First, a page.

Chef Leah and the team at the Goldring Center for Culinary Medicine, located at 300 South Broad Street, next to Whole Foods and Liberty's Kitchen, do community outreach work and host free cooking classes in order to show people different ways to make their old favorites and how to shop healthy on a budget. "We have to realize that the food is really ingrained into the culture here. We can't fight against it; we have to work with people and teach them how to make small changes that are sustainable to their diets in order for it to be realistic to them. I'm not going to say completely pull that meat out, unless you feel ready to do that. But if we can reduce that by half, and I can show them other ways to incorporate flavors, I consider that a win. Red beans usually has a ton of pork, sausage, or ham. We show them ways of how to go vegetarian or vegan with it, and we enhance that smokey flavor by using things liked smoked paprika," she said. The Goldring Center emphasizes using fresh, seasonal vegetables, more beans and less meat, and enhancing your knowledge of food preparation as ways to make small changes that add up to a healthier body. She continued, "Casseroles, one-pot meals, stews, soups, and jambalaya are where we can incorporate a lot more veggies, plus some of the meat. People don't really realize they're eating less meat because it's still really flavorful, and they feel satisfied. Meat seems to be the most expensive part of the dish, so we're showing people that when they use more plant-based proteins and more vegetables, you can lower the cost of your dish."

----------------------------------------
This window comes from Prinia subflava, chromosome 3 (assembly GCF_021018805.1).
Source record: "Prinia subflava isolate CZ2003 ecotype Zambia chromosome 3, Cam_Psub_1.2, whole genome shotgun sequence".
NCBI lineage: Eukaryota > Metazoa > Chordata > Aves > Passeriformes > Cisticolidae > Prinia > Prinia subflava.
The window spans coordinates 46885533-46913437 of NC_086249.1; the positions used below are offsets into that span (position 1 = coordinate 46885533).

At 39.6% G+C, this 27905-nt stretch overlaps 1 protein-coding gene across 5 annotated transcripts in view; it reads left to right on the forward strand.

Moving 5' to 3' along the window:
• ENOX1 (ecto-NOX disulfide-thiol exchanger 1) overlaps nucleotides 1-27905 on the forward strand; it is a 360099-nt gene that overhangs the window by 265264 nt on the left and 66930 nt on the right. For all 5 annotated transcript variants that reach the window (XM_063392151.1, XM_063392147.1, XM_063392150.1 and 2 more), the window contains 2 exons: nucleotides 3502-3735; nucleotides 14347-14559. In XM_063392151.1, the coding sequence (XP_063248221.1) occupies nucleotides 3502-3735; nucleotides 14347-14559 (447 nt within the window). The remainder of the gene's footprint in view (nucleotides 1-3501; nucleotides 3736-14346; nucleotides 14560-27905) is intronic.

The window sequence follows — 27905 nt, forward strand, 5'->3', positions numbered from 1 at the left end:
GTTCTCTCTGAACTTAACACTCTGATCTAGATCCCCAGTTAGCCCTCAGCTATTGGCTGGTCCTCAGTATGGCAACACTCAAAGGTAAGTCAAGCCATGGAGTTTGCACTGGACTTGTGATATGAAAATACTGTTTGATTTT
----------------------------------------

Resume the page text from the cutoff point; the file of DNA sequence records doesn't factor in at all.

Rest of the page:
Luckily, there have been a slew of plant-forward restaurants and more plant-based menu options popping up around the greater New Orleans area in recent years. Chef Leah excitedly said, "In the seven years I've been here, I feel like there's a lot more restaurants that cater to foods that aren't traditional New Orleans foods. I see great places like Sneaky Pickle, Bearcat Café, and Seed that are really being innovative in their approach to the plant-based scene."

The founder of the vegan restaurant Seed (1330 Prytania Street), Edgar Cooper, has noticed more and more people getting comfortable with forgoing meat for at least one meal, if that meal is delicious, saying, "It is always satisfying when a group comes in and brings a skeptical friend. We really worked hard on the menu, so that it would be just good enjoyable food and no one would even think about what isn't in it. So whether plant-based full-time or just at Seed, we encourage and welcome people to try things. Obviously, in New Orleans, you need hot sauce and some local items as well."